From Immunotherapy
Anti-TNF-α Agents in the Treatment of Immune-mediated Inflammatory Diseases: Mechanisms of Action and Pitfalls
Léia CR Silva; Luciena CM Ortigosa; Gil Benard

Posted: 12/20/2010; Immunotherapy. 2010;2(6):817-833. © 2010 Future Medicine Ltd.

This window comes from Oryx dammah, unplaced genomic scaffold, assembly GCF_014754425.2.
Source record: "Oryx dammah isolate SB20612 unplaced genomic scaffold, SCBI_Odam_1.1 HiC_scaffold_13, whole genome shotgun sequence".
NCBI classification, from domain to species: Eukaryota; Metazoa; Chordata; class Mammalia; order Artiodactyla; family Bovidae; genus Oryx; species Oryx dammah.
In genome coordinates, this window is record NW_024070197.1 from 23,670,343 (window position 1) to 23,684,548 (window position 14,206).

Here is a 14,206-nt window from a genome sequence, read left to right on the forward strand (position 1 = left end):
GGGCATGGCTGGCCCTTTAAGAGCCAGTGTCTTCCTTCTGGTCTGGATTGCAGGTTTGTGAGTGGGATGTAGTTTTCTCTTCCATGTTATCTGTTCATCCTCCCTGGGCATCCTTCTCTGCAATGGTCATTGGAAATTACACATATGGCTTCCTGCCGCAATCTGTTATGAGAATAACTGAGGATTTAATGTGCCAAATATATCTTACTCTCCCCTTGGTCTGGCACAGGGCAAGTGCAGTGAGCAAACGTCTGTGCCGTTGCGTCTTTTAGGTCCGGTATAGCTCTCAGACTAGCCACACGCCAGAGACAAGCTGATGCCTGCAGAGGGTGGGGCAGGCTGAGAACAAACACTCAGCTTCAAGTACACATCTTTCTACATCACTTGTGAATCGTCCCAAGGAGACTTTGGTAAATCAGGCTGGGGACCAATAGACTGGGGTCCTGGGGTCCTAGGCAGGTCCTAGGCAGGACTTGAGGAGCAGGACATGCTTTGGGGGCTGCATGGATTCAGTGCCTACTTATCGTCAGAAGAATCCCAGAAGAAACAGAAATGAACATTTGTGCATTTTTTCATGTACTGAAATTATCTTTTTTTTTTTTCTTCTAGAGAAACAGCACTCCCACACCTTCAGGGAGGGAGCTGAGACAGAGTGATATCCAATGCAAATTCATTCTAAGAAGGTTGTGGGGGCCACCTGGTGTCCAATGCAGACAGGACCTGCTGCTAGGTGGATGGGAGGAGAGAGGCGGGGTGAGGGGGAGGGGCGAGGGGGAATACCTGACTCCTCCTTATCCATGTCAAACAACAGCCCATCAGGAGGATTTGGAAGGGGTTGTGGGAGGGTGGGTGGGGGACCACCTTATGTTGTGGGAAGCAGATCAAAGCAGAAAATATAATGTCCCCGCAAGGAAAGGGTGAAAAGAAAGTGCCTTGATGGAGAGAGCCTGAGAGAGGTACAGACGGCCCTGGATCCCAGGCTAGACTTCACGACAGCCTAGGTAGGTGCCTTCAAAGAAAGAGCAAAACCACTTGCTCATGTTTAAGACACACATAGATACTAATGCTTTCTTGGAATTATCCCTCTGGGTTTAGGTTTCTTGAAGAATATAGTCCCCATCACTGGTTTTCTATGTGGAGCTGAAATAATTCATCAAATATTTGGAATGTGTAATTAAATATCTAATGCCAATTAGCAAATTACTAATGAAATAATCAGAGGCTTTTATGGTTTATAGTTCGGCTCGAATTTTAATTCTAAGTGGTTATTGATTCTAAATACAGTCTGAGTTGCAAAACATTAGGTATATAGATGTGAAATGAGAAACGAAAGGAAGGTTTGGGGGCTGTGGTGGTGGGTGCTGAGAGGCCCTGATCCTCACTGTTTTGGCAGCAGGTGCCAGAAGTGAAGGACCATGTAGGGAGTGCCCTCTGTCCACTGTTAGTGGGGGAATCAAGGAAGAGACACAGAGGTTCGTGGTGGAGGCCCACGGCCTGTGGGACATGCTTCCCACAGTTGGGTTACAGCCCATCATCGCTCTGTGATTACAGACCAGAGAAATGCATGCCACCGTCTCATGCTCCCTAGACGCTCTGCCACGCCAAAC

Viral diseases are not uncommon among patients on anti-TNF therapy, with herpes zoster being one of the most frequent.[100] A recent paper was unable to define the true effect of TNF inhibitors on manifestations of herpes zoster,[101] while another showed an increased incidence (3%) in the population studied.[102] Cases of recurrent varicella,[103] disseminated cutaneous lesions caused by type I herpes virus[104] and lymphoproliferation by Epstein–Barr virus[105] have also been reported. Hepatitis B reactivation can occur,[106] although an association with anti-TNFs in patients with viral hepatites remains controversial, since it is currently used for patients with hepatitis B, but not for those with hepatitis C.[83] Conflicting data exist regarding the beneficial and untoward effects of TNF-α antagonists in HIV-infected patients. Thus, the use of anti-TNFs in cases of HIV-positive patients is not recommended, although it has been used in a few cases with no obvious harmful effects.[83] A recent study reviewed the effect of these medications on the course of several viral infections, including hepatitis, AIDS, herpes, cytomegalovirus and varicella zoster.[107] These effects varied from occasionally predisposing to more severe infections (as in the case of cytomegalovirus and varicella zoster infections) to no clearly discernible effect (e.g., in hepatitis C and herpes infections). However, data regarding the effect of TNF inhibitors on the course of viral infections are mostly limited to case reports, thus further studies are warranted.